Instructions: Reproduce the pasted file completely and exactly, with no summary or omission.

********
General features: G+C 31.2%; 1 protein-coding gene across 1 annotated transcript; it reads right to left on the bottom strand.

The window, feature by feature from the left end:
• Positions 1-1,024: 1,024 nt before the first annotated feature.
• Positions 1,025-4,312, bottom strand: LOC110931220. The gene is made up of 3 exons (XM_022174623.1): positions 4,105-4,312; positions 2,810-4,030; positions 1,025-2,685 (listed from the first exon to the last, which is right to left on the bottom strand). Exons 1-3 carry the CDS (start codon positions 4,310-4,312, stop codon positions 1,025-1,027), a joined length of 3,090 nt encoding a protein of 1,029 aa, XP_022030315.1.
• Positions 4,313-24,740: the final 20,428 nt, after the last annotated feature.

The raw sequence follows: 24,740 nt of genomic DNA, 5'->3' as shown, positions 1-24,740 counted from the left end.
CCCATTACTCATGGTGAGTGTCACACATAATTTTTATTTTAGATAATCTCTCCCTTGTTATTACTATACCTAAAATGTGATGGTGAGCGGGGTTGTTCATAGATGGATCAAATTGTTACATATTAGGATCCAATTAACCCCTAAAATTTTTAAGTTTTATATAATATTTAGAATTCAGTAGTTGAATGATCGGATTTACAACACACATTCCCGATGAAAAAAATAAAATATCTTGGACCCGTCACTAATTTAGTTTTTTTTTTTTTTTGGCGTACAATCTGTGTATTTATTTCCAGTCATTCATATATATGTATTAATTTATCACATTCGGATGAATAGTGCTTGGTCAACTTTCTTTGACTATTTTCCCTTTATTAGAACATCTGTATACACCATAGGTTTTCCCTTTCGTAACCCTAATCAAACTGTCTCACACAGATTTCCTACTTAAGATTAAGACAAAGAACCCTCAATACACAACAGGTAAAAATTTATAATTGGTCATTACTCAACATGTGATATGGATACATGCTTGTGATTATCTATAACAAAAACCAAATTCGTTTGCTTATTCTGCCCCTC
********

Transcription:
General features: G+C 31.2%; 1 protein-coding gene across 1 annotated transcript; it reads right to left on the bottom strand.

The window, feature by feature from the left end:
• Positions 1-1,024: 1,024 nt before the first annotated feature.
• Positions 1,025-4,312, bottom strand: LOC110931220. The gene is made up of 3 exons (XM_022174623.1): positions 4,105-4,312; positions 2,810-4,030; positions 1,025-2,685 (listed from the first exon to the last, which is right to left on the bottom strand). Exons 1-3 carry the CDS (start codon positions 4,310-4,312, stop codon positions 1,025-1,027), a joined length of 3,090 nt encoding a protein of 1,029 aa, XP_022030315.1.
• Positions 4,313-24,740: the final 20,428 nt, after the last annotated feature.

The raw sequence follows: 24,740 nt of genomic DNA, 5'->3' as shown, positions 1-24,740 counted from the left end.
CCCATTACTCATGGTGAGTGTCACACATAATTTTTATTTTAGATAATCTCTCCCTTGTTATTACTATACCTAAAATGTGATGGTGAGCGGGGTTGTTCATAGATGGATCAAATTGTTACATATTAGGATCCAATTAACCCCTAAAATTTTTAAGTTTTATATAATATTTAGAATTCAGTAGTTGAATGATCGGATTTACAACACACATTCCCGATGAAAAAAATAAAATATCTTGGACCCGTCACTAATTTAGTTTTTTTTTTTTTTTGGCGTACAATCTGTGTATTTATTTCCAGTCATTCATATATATGTATTAATTTATCACATTCGGATGAATAGTGCTTGGTCAACTTTCTTTGACTATTTTCCCTTTATTAGAACATCTGTATACACCATAGGTTTTCCCTTTCGTAACCCTAATCAAACTGTCTCACACAGATTTCCTACTTAAGATTAAGACAAAGAACCCTCAATACACAACAGGTAAAAATTTATAATTGGTCATTACTCAACATGTGATATGGATACATGCTTGTGATTATCTATAACAAAAACCAAATTCGTTTGCTTATTCTGCCCCTC